There are also instances when prior relationships cannot be maintained. In cases of divorce, the relationship between husband and ex-wife may be extremely strained and acrimonious. Even in these instances, however, most married and formerly married gay and bisexual men report that honesty brings some sense of relief, improved self-confidence, and a sense of hopefulness for what may come.
Michael continues to face daily decisions about how to live his life. While Virginia knows almost everything, his children know only that he is gay and not that he is HIV-positive. And, he remains ambivalent about his desire to divorce—still dealing with a sense of being trapped. Even with an ambiguous future, however, Michael feels less shame and a greater sense of pride. He recently shared: “Being more truthful has been my strongest antidote.”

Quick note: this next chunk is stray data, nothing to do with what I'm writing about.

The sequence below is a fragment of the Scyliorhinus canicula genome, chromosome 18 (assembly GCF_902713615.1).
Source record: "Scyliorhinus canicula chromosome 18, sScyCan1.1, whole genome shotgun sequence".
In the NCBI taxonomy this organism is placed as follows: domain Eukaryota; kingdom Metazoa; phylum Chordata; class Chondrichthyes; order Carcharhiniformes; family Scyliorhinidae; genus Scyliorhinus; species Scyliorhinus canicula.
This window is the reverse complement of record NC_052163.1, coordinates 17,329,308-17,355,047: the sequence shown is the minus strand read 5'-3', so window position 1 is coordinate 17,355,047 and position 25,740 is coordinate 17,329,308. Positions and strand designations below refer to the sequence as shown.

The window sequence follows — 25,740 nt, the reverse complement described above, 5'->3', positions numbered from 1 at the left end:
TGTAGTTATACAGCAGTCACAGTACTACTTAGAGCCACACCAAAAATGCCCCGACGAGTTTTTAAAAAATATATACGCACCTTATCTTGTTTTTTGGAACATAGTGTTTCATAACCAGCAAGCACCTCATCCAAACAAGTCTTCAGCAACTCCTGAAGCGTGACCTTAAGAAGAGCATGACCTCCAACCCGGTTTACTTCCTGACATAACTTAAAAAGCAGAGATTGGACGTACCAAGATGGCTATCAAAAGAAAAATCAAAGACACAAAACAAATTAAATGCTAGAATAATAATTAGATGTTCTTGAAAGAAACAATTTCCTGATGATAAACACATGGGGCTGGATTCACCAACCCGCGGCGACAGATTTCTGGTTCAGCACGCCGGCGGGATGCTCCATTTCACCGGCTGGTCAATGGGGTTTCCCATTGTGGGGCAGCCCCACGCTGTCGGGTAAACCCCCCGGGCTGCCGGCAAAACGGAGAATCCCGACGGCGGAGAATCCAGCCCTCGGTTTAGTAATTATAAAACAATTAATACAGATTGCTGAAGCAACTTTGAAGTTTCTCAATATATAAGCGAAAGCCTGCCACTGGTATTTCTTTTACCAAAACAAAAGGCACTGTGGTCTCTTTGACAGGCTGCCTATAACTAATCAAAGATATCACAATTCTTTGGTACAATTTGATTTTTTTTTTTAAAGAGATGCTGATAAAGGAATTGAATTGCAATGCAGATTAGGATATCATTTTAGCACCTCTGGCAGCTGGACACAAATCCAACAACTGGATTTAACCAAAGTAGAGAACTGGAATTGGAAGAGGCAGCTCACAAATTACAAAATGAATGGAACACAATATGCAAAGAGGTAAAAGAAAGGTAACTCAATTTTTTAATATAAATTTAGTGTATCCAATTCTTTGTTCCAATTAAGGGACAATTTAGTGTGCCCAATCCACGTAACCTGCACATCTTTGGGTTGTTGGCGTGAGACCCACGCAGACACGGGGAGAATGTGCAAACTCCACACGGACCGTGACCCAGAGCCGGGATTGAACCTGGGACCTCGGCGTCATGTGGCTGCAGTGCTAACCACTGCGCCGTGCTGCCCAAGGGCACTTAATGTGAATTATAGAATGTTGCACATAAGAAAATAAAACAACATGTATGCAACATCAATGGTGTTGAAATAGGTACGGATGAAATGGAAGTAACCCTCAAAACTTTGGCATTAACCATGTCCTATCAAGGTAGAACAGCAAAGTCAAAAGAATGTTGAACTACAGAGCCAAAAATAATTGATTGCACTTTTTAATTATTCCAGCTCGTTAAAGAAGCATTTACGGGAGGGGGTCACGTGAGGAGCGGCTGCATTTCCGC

*Michael’s story is a composite of the stories of married, gay or bisexual, and HIV-positive men with whom I have worked. His name and the names of his family members are not actual client names. His situation has been constructed from the common challenges faced by these men and their families.
Jeff Levy, LCSW is a psychotherapist and the Chief Executive Officer of Live Oak, Inc. in Chicago’s Lakeview neighborhood. Live Oak provides psychotherapy, consultation, and professional training. To learn more, visit www.liveoakchicago.com.